Connect with us

Latest News

World leaders band together for Afghan women to have a voice

Ariana News

Published

 on

(Last Updated On: September 12, 2020)

Over 100 formidable leaders from around the world have joined together as signatories to an open letter calling for meaningful participation of Afghan women in the peace process that started in Doha Saturday. 

They stated that substantive involvement of women in peace talks makes agreements more likely to be attained and upheld.

Among those who signed the letter, issued by Georgetown Institute for Women, Peace and Security, are Madeleine Albright, Former United States Secretary of State; Sheikh Abdullah bin Zayed Al Nahyan, Minister of Foreign Affairs and International Cooperation of the United Arab Emirates; Laura Bush, Former First Lady of the United States; Angelina Jolie, Special Envoy of the United Nations High Commissioner for Refugees; Hillary Rodham Clinton, Former United States Secretary of State; Ban Ki-moon, Former Secretary-General of the United Nations; and John Kerry, Former United States Secretary of State among others. 

In total, 104 leaders signed the letter that called on “all relevant national, regional and international actors to pursue a peaceful, stable Afghanistan by ensuring women’s full participation in the peace process.”

They stated that after 40 years of conflict, there may finally be an opportunity for peace but that the international community has an obligation to assist with ensuring that the peace forged is durable and this opportunity is not squandered.

“As global leaders and foreign policy experts, we have seen clear proof that women’s involvement is key to establishing a lasting and sustainable peace,” the letter read. 

“The substantive involvement of women in peace talks makes agreements more likely to be attained and upheld. We have seen evidence of women’s powerful influence in peace processes in recent times, from Colombia to the Philippines. 

“The direct impact women’s participation has on ensuring stability makes their inclusion an international security issue, which the UN Security Council recognized when it adopted the landmark resolution on Women, Peace and Security (UNSCR 1325) twenty years ago this fall.”

The letter went on to state that the international community should prioritize women’s meaningful inclusion in order to help obtain the long-term security goals the world has been working towards for decades. 

The progress made in Afghanistan since women have begun to be integrated into society was also noted and the Taliban’s ban on girls being educated was raised. 

“Women went from being virtually erased under Taliban rule to becoming policewomen, teachers, public officials, mayors and entrepreneurs,” they stated. 

In 2019, women accounted for 28 percent of the Afghan parliament – a proportion higher than 67 percent of countries tracked by the World Bank. 

“Guaranteeing the preservation of equality, democracy, and inclusivity will promote stability and help to protect future generations from the threat of extremism. Afghanistan, the region, and the world would all be safer as a result,” their letter stated.

Outlining what needs to be done, the group of leaders stated the following:

Given the key role of women in ensuring durable peace, the following measures are necessary:

  • Women need to be party to the negotiations, not just an issue to be discussed.
  • Women must be involved throughout every step of the process.
  • The perspective of women and youth must be reflected in any agreement.

 To ensure these goals are met, we call on the international community to do the following:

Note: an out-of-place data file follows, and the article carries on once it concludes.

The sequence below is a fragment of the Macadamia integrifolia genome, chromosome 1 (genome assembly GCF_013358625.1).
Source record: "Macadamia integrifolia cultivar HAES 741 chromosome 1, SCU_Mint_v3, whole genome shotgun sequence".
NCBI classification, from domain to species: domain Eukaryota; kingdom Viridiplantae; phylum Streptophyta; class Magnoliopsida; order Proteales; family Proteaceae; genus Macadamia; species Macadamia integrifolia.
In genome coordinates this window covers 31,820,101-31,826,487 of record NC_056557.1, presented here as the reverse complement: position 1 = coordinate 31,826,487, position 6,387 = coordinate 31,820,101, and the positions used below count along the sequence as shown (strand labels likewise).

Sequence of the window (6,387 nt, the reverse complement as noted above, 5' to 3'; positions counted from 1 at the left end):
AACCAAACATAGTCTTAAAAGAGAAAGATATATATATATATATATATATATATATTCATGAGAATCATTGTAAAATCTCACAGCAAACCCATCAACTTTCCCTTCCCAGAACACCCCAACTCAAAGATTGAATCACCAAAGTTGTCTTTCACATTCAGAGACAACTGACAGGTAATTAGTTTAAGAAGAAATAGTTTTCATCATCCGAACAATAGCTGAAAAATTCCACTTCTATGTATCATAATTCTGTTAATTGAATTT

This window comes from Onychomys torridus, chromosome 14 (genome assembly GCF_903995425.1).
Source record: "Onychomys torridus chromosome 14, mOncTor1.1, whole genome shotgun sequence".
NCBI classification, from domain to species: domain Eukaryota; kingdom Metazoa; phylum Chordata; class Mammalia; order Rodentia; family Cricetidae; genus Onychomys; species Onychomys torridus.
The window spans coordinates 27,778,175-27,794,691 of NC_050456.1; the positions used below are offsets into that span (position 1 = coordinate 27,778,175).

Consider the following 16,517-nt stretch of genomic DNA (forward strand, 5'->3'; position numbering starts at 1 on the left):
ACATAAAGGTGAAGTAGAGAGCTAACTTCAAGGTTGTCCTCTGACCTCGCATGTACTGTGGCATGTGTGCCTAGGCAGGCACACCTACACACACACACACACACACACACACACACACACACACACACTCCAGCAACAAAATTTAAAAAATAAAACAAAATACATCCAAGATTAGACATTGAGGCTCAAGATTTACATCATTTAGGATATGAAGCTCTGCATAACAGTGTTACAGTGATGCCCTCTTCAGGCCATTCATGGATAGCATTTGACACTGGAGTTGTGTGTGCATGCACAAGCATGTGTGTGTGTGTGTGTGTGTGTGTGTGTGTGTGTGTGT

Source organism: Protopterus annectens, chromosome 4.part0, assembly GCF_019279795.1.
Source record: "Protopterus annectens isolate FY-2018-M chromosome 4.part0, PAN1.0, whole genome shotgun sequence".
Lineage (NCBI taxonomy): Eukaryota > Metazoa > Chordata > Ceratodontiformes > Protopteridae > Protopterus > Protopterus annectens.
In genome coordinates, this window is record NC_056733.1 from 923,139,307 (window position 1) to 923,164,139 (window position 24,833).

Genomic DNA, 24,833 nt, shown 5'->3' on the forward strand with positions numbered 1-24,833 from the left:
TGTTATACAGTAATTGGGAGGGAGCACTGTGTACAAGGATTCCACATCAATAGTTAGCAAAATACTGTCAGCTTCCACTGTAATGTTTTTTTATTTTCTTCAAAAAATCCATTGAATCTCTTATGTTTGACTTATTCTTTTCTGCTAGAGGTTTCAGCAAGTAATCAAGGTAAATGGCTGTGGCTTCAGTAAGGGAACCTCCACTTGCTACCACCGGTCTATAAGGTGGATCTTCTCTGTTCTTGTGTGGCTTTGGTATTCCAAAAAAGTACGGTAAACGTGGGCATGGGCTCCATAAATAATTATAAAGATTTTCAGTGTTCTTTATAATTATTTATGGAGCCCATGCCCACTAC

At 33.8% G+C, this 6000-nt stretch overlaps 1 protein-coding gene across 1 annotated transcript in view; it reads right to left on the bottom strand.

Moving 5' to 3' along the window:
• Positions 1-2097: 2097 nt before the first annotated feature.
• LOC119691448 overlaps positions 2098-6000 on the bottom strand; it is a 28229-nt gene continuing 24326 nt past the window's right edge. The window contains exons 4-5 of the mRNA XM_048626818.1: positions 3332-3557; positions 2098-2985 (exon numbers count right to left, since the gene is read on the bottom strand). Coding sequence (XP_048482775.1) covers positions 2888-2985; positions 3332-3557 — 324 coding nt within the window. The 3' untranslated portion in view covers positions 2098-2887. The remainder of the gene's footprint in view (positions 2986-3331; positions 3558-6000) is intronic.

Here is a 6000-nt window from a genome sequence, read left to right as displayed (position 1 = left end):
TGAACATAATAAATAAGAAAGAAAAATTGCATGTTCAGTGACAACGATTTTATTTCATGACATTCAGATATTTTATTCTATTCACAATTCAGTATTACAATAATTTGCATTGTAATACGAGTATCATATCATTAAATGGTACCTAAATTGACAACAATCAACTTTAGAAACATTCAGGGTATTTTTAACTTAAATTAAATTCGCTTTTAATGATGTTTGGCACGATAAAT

• Persuade negotiators to preserve equal rights for all its citizens as guaranteed by the Afghan constitution.
  • Condition international aid on the preservation of the rights and liberties currently enjoyed by Afghan citizens, especially women’s rights.
  • Implement legitimate and established monitoring mechanisms for ensuring the maintenance of rights. Ensure these mechanisms are outlined in the peace agreement and that women are part of the development, implementation and monitoring of such mechanisms.

 The full list of signatories is as below: 

 Karen AbuZayd, Commissioner of the UN Inquiry on Syria and Former Commissioner-General of UNRWA

  • María Elena Agüero, Secretary-General of the Club de Madrid
  • Shamshad Akhtar, Former UN Under-Secretary-General and Executive Secretary of ESCAP
  • Sheikh Abdullah bin Zayed Al Nahyan, Minister of Foreign Affairs and International Cooperation of the United Arab Emirates
  • Madeleine Albright, Former United States Secretary of State
  • Amat Al Alim Alsoswa, Yemen’s Former Minister for Human Rights, Former UN Assistant Secretary-General and UNDP Assistant Administrator
  • Valerie Amos, Former UN Under-Secretary-General for Humanitarian Affairs and Emergency Relief Coordinator
  • Mayu Ávila, Former Minister of Foreign Affairs of El Salvador
  • Lloyd Axworthy, Former Minister of Foreign Affairs of Canada
  • Ali Babacan, Former Deputy Prime Minister of Turkey
  • Jan Peter Balkenende, Former Prime Minister of The Netherlands
  • Carol Bellamy, Former Executive Director of UNICEF
  • Mohamed Benaissa, Former Minister of Foreign Affairs of Morocco
  • Catherine Bertini , Former Executive Director of the UN World Food Program
  • Carl Bildt, Former Prime Minister of Sweden
  • Julie Bishop, Former Minister for Foreign Affairs of Australia
  • Irina Bokova, Former Director-General of UNESCO
  • Lakhdar Brahimi, Former Minister of Foreign Affairs of Algeria and UN Special Envoy for Afghanistan
  • Gro Harlem Brundtland, Former Prime Minister of Norway
  • Laura Bush, Former First Lady of the United States
  • Margaret Chan, Former Director-General of the World Health Organization
  • Helen Clark, Former Prime Minister of New Zealand and Administrator of UNDP
  • Joe Clark, Former Prime Minister of Canada
  • Sean Cleary, Chief Director of the Office of the Administrator General of Namibia
  • Hillary Rodham Clinton, Former United States Secretary of State
  • Kathleen Cravero, Former UNDP Assistant Secretary-General for Conflict Prevention and Recovery
  • Staffan de Mistura, Former Under Secretary-General and UN Special Envoy to Iraq, Afghanistan, and Syria